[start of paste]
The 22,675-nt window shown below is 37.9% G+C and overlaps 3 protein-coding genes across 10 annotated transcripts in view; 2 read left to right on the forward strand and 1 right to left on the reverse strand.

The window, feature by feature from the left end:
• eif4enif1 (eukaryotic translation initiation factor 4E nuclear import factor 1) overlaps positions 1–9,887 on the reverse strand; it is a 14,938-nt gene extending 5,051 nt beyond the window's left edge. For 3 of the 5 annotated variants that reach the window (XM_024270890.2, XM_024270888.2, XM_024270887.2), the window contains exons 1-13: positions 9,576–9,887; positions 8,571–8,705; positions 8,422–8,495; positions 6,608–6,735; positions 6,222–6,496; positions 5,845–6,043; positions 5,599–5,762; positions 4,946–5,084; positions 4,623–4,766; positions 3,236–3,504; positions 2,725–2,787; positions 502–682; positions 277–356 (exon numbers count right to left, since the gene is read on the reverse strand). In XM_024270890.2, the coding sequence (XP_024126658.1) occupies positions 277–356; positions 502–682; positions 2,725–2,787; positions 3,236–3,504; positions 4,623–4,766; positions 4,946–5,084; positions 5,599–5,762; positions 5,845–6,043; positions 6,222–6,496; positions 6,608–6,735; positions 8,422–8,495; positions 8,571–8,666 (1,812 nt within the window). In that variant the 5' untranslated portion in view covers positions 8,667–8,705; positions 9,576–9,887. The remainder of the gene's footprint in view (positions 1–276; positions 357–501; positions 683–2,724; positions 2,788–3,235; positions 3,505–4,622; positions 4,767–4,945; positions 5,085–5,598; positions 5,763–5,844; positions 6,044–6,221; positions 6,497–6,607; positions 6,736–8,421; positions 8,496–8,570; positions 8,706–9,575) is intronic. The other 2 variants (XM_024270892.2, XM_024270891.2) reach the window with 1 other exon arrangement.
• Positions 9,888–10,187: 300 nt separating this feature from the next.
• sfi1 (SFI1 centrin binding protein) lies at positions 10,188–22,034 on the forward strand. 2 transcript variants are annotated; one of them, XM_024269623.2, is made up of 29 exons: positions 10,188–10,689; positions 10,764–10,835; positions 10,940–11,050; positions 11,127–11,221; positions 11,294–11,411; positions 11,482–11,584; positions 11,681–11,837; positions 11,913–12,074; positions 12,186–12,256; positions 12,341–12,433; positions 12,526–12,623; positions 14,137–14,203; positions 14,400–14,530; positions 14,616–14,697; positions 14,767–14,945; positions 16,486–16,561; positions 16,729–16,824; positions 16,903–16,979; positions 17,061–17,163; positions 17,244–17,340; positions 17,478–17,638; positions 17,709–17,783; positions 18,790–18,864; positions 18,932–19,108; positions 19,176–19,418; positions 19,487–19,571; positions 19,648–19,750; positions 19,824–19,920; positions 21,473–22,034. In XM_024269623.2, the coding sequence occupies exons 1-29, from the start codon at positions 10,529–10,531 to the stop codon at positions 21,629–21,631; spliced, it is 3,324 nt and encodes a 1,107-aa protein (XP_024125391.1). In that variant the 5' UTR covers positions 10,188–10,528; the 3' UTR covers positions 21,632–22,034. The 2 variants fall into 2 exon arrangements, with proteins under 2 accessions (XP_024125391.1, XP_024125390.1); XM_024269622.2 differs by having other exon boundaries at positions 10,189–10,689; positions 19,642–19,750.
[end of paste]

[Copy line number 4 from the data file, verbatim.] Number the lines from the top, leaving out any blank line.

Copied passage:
• Positions 9,888–10,187: 300 nt separating this feature from the next.